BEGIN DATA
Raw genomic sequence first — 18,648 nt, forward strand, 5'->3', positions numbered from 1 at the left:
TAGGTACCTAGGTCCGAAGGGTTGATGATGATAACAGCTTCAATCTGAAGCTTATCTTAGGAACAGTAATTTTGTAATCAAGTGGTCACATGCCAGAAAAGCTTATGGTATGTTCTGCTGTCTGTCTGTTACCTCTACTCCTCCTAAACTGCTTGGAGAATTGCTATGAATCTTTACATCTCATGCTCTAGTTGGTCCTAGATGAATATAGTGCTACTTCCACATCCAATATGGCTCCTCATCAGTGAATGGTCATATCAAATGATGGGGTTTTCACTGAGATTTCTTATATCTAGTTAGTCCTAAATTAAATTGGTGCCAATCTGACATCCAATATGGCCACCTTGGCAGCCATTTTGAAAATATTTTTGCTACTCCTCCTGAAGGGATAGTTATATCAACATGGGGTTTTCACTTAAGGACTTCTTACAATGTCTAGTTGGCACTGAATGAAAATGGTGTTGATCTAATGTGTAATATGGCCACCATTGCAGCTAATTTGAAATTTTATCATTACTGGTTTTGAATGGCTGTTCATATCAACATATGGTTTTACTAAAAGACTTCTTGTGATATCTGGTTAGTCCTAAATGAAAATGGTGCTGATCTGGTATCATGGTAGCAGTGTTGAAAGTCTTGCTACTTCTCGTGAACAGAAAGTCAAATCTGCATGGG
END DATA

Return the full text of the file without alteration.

Raw genomic sequence first — 18,648 nt, forward strand, 5'->3', positions numbered from 1 at the left:
TAGGTACCTAGGTCCGAAGGGTTGATGATGATAACAGCTTCAATCTGAAGCTTATCTTAGGAACAGTAATTTTGTAATCAAGTGGTCACATGCCAGAAAAGCTTATGGTATGTTCTGCTGTCTGTCTGTTACCTCTACTCCTCCTAAACTGCTTGGAGAATTGCTATGAATCTTTACATCTCATGCTCTAGTTGGTCCTAGATGAATATAGTGCTACTTCCACATCCAATATGGCTCCTCATCAGTGAATGGTCATATCAAATGATGGGGTTTTCACTGAGATTTCTTATATCTAGTTAGTCCTAAATTAAATTGGTGCCAATCTGACATCCAATATGGCCACCTTGGCAGCCATTTTGAAAATATTTTTGCTACTCCTCCTGAAGGGATAGTTATATCAACATGGGGTTTTCACTTAAGGACTTCTTACAATGTCTAGTTGGCACTGAATGAAAATGGTGTTGATCTAATGTGTAATATGGCCACCATTGCAGCTAATTTGAAATTTTATCATTACTGGTTTTGAATGGCTGTTCATATCAACATATGGTTTTACTAAAAGACTTCTTGTGATATCTGGTTAGTCCTAAATGAAAATGGTGCTGATCTGGTATCATGGTAGCAGTGTTGAAAGTCTTGCTACTTCTCGTGAACAGAAAGTCAAATCTGCATGGG